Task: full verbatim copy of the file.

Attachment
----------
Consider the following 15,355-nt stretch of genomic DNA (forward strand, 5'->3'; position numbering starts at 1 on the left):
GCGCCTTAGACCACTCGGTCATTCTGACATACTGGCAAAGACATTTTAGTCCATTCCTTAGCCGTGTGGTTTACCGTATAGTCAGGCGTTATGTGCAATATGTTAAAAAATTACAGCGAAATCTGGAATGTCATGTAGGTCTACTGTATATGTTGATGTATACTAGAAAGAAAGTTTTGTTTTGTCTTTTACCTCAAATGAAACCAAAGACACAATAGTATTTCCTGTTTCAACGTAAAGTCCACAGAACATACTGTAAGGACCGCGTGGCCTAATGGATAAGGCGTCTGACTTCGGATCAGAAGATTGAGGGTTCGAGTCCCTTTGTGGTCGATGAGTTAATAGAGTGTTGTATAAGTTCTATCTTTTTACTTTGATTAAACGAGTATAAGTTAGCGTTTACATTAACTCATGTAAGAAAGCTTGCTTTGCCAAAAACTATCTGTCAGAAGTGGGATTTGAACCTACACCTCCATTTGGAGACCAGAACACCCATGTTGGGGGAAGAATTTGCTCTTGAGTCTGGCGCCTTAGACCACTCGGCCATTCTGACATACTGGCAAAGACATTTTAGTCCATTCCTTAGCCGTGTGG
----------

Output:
Consider the following 15,355-nt stretch of genomic DNA (forward strand, 5'->3'; position numbering starts at 1 on the left):
GCGCCTTAGACCACTCGGTCATTCTGACATACTGGCAAAGACATTTTAGTCCATTCCTTAGCCGTGTGGTTTACCGTATAGTCAGGCGTTATGTGCAATATGTTAAAAAATTACAGCGAAATCTGGAATGTCATGTAGGTCTACTGTATATGTTGATGTATACTAGAAAGAAAGTTTTGTTTTGTCTTTTACCTCAAATGAAACCAAAGACACAATAGTATTTCCTGTTTCAACGTAAAGTCCACAGAACATACTGTAAGGACCGCGTGGCCTAATGGATAAGGCGTCTGACTTCGGATCAGAAGATTGAGGGTTCGAGTCCCTTTGTGGTCGATGAGTTAATAGAGTGTTGTATAAGTTCTATCTTTTTACTTTGATTAAACGAGTATAAGTTAGCGTTTACATTAACTCATGTAAGAAAGCTTGCTTTGCCAAAAACTATCTGTCAGAAGTGGGATTTGAACCTACACCTCCATTTGGAGACCAGAACACCCATGTTGGGGGAAGAATTTGCTCTTGAGTCTGGCGCCTTAGACCACTCGGCCATTCTGACATACTGGCAAAGACATTTTAGTCCATTCCTTAGCCGTGTGG